Unit 3/Slide 31 The Mean and Standard Deviation For Dichotomies: Example II Let’s say our sample is 1/3 students eligible for free lunch: FREELUNCH: 1 0 0 1 0 0 1 0 1 0 0 0 Please show your work: Please note the mean of the raw distribution:.5 Please note the sum of squared mean deviations: 2.67 Please note the variance of the raw distribution:.24 Please note the standard deviation of the raw distribution:.49 RawMean Mean Deviation Square Mean DeviationZ-Score 18.104.22.16891.37 0.33-.33.109.67 0.33-.33.109.67 22.214.171.12491.37 0.33-.33.109.67 0.33-.33.109.67 126.96.36.19991.37 0.33-.33.109.67 188.8.131.5291.37 0.33-.33.109.67 0.33-.33.109.67 0.33-.33.109.67 Why is the mean the proportion of ones? In our sample of 12, we have 4 students who are eligible for free lunch. Each of those 4 students gets a 1 for FREELUNCH, and everybody else gets a 0. When we add up the values for FREELUNCH, we are actually counting the number of students eligible for free lunch. (That is the beauty of 0/1 coding for dichotomies, also unfortunately known as “dummy coding.”) When we take the average, we are dividing the total number of eligible students by the total number of students in our sample, thus we get the proportion of eligible students in our sample:.33, or 1/3, or 33%. The trick to naming dummy variables: You can name variables anything you want, but there is an especially helpful naming convention for dummy variables. You should name the variable after the thing that gets a 1, so that the 1 stands for “Yes” and the 0 stands for “No.” Good Practice: MALE, a variable where 1 = male and 0 = female FEMALE, a variable where 1 = female and 0 = male Bad Practice: GENDER, a variable where 1 = male and 0 = female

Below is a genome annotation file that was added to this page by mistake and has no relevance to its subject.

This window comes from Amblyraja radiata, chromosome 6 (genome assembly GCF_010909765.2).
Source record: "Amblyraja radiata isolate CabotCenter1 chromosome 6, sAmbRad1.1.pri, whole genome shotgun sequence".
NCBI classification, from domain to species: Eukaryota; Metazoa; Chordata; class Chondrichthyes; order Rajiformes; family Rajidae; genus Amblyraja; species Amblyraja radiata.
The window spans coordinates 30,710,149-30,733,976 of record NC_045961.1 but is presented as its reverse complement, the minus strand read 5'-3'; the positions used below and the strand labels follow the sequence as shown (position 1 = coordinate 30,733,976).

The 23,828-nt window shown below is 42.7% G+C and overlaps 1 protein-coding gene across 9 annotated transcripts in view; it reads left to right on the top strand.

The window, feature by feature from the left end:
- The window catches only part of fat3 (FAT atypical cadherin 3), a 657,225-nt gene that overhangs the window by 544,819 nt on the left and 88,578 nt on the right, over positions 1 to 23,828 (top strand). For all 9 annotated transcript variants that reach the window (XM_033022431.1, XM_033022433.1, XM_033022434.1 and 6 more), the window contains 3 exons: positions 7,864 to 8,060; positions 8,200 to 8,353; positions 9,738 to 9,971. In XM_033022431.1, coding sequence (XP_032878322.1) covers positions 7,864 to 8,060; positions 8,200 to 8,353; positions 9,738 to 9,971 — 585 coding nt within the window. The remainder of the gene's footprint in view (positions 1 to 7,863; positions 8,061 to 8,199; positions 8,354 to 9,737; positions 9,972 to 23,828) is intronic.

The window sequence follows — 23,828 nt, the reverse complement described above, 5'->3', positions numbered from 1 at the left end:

Unit 3/Slide 32 Frequency Tables (A Side Note) When you have dummy variables, the mean is an easy way to get a handle on the frequency (or count), but you can always get a direct handle using your statistical software. FREELUNCH 0 1 8 4 SPSS Syntax and Output R Syntax and Output FREQUENCIES VARIABLES=FREELUNCH /ORDER=ANALYSIS. table(FREELUNCH, data=MYDATASET) As usual, the SPSS output is prettier, but filled with extraneous information. FYI: In SPSS, the difference between “Percent” and “Valid Percent” has to do with whether missing data are counted in the total. Because there is no missing data here, the Percent and Valid Percent are identical. In general, don’t feel like you have to understand every single number that your package spits out. (I know I don’t.) SPSS especially fires out strange statistics. Never, ever, ivitty ever use a statistic that you don’t understand just because your computer barfed it.